This is definitely a ramble…
As usual, I have an ongoing project to try to improve my writing. More or less currently, I’m reading the Write Great Fiction series:
- Plot & Structure: (Techniques and Exercises for Crafting a Plot That Grips Readers From Start to finish), by James Scott Bell
- Write Great Fiction: Characters, Emotion & Viewpoint : (Techniques and exercises for crafting dynamic characters and effective viewpoints), by Nancy Kress
- Description & Setting: Techniques and exercises for crafting a believable world of people, places, and events, by Ron Rozell
There’s another one, Dialogue: Techniques and exercises for crafting effective dialogue, by Gloria Kempton. Haven’t read that one yet.
The first two books are good, no quibbles there. The Plot & Structure book was a revelation in many ways. Useful stuff, and fills in the gaps of my oh-so-wonderful creative writing education during the “workshop” writing phase/fad.*
Anyway, I hate descriptions. Blah, blah, blah. And I love dialogue. Snap! As might be guessed (disregarding plot and character for the moment), dialogue is one of my strong points, and description one of my weak ones. So I’m working through Description & Setting, yes, yes, I see your point here, etc., when I come across one too many examples of “great” description:
No use of a growl, a whoop, a roar, in the presence of that beast! Vast, red-golden, huge tail coiled, limbs sprawled over his treasure-hoard, eyes not fiery but cold as the memory of family deaths. Vanishing away across invisible floors, there were things of gold, gems, jewels, silver vessels the color of blood in the undulant, dragon-red light…
This is James Gardner in Grendel. Great writer. I love the book. But this is one of the sections that I skimmed through. I have a remarkable reading speed when it comes to books with lots of this type of description: blah, blah, blah, blah, blah! The paragraph above goes on for another ten or fifteen lines. More stuff about dragons. I GET THE POINT!!!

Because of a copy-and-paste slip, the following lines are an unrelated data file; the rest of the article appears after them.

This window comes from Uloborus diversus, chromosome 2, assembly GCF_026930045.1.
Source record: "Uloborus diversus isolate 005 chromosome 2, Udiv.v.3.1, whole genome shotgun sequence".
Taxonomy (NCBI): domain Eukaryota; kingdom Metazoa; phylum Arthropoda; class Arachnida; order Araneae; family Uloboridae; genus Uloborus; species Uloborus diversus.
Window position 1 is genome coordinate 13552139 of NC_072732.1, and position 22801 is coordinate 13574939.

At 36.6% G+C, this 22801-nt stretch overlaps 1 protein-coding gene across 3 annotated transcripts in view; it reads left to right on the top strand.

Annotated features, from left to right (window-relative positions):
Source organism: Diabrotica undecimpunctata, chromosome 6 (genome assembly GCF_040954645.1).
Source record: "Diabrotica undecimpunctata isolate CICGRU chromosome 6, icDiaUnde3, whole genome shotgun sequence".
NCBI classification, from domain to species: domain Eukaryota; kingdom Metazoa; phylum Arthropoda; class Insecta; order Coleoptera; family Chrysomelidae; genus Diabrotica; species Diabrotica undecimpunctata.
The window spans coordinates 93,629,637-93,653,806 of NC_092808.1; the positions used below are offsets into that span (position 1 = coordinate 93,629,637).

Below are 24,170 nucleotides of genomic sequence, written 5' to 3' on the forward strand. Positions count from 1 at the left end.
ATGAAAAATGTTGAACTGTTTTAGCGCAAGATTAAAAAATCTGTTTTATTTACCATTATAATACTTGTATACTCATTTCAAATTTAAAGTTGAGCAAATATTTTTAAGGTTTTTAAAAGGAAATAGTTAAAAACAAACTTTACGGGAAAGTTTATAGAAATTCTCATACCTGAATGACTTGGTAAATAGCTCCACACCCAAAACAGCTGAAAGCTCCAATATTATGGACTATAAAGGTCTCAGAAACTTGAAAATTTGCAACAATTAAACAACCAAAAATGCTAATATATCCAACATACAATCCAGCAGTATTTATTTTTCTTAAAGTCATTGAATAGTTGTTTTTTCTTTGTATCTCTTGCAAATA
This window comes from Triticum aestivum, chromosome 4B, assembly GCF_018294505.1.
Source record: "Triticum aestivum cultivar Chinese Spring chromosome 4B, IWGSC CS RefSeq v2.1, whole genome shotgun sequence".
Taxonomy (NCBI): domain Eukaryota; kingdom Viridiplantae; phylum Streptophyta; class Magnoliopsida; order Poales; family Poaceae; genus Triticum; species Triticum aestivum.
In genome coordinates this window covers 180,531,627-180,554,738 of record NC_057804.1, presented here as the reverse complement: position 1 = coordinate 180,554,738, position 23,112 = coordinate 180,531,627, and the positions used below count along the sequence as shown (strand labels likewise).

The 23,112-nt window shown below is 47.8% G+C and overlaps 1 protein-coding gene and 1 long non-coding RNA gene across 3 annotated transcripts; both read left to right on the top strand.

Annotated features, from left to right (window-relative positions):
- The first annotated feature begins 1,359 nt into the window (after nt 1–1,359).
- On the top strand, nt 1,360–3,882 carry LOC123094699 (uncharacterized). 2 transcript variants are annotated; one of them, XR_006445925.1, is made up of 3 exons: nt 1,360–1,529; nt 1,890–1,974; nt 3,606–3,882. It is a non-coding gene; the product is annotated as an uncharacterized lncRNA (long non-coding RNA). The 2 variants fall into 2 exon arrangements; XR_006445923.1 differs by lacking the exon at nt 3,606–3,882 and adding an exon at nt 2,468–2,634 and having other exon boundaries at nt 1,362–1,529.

So, with annoyance, I dropped the book over the side of the bathtub, to continue another day. Instead, I picked up Howl’s Moving Castle, by Diana Wynne Jones:
In the land of Ingary, where such things as seven-league books and cloaks of invisibility really exist, it is quite a misfortune to be born the eldest of three. Everyone knows you are the one who will fail first, and worst, if the three of you set out to seek your fortunes.
Now, was that showing or telling? I bet her college-level writer’s workshop had a hissy fit over the beginning of the book. You don’t get a solid paragraph of description until page 3, with the castle itself:
So when, a few months after that, a tall black castle suddenly appeared on the hills above Market Chipping, blowing clouds of black smoke from its four tall, thin turrets, everybody was fairly sure that the Witch had moved out of the Waste again and was about the terrorize the country the way she used to fifty years ago. People got very scared indeed. Nobody went out alone, particularly at night. What made it all the scarier was that the castle did not stay in the same place. Sometimes it was a tall black smudge on the moors to the northwest…
That’s right. Howl’s fantastic, incredible, wonderful castle is…tall and black. In case we miss it the first time, she repeats it. Tall. And black. Oh, yes, and the castle moves. But I didn’t skip any of the description, because it was interesting. DWJ breaks the fundamental rool of writing skool: she breaks it just like almost everybody does until the invention of the modern novel.
You don’t show a story. You tell it. This excessive description stuff is a fad, I tell you, a fad!
*Workshops are the Tyrannasaurus Rex of education. Big, powerful legs and jaws (editing and critiquing) and puny arms (fundamentals of writing). A workshop-based creative writing class is preparing a roomful of critics, no matter how many awkward stories “that really happened, sorta” they produced.